The joy of discovery, creativity, problem-solving, and social interactions pulse through the classroom where play-based learning is at work. Children are intrinsically drawn to learn through play. It is how they make sense of their world, test out their hypotheses about how things should work, and grow their imaginations. As early childhood developmental expert Nancy Carlsson-Paige states, “Play is the primary engine of human growth.”
At Oak Park Friends School, we believe that play-based learning fosters the development of children's skills, such as self-regulation, problem solving, social-emotional competence, curiosity, imagination, concentration, and original thinking which will benefit them throughout their lives.
Research shows that play-based learning not only enhances future academic and learning outcomes in children, but also encourages an enthusiasm and positive attitude toward learning. Studies also show that children learn best when they are actively engaged in an activity through movement and when all the senses are engaged. Having the opportunity to create, invent and interact with other children and teachers allows children to build ideas through play.
In a play-based learning classroom, you will notice children engaging in both free-play (child-initiated learning activities) and guided play (teacher-supported learning activities).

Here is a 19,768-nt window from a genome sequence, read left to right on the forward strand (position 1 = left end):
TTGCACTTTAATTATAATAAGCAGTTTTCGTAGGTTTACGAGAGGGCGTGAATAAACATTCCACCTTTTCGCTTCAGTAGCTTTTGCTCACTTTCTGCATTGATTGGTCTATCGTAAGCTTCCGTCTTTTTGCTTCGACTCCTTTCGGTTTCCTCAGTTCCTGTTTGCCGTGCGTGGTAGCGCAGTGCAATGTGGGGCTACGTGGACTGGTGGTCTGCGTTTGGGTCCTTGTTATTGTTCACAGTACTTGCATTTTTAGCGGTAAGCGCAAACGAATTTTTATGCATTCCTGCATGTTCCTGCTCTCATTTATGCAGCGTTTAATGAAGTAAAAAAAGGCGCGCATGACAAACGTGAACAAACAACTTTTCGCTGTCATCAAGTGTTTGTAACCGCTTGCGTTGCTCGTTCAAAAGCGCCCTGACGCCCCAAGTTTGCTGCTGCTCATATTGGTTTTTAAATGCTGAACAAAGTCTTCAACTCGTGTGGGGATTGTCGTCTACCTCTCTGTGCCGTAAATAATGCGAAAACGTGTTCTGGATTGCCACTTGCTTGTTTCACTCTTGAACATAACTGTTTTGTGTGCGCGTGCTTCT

During free-play, children have an opportunity to explore different play materials and create with them. They may build a city out of blocks (math/engineering), create a maze for marbles to race down (physics), paint a piece of paper from top to bottom with glue (art) or organize a dinner for friends in the kitchen area (social-emotional/language).
Guided play describes interactions teachers have with the children to expand their thinking to higher levels. These interactions might include questions from the teacher which would encourage problem-solving (What do you think is making the building tip over?), prediction (If you put this marble in the water will it sink or float?) and hypotheses (Why does the fan make the feather move and not the brick?).
In addition, time spent at group/meeting time allows children to learn songs/rhymes, listen to books, act out favorite stories, and participate in movement activities. Finally, art activities presented by teachers tend to be process-oriented and not product oriented, which means teachers are more interested in offering the child a chance to explore the art materials offered and less interested in what the project looks like when it is completed.
Children at OPFS also have the opportunity to engage in play outside in all kinds of weather. Rainy weather play allows for puddle splashing, worm collecting, and poking sticks into mud. Snowy play allows for catching snowflakes on tongues, pulling friends on sleds, and piling up mountains of snow. Sunny weather allows for drawing with chalk on the sidewalk and caring for our garden by watering plants with spray bottles. All these activities bolster children’s appreciation for the environment and encourage a love of the natural world.
In a world where the pace of daily life has become increasingly busy and rushed, time spent at OPFS provides children with a chance to develop creativity, curiosity, social skills, and problem solving skills at an individualized, more appropriate pace through the joy of play while supported by caring teachers.
We strive to make our classrooms warm, welcoming, and home-like. We furnish them with a child's perspective in mind. so that they are spaces that feel safe and comfortable with books, toys, and materials that are visible and accessible for children to explore.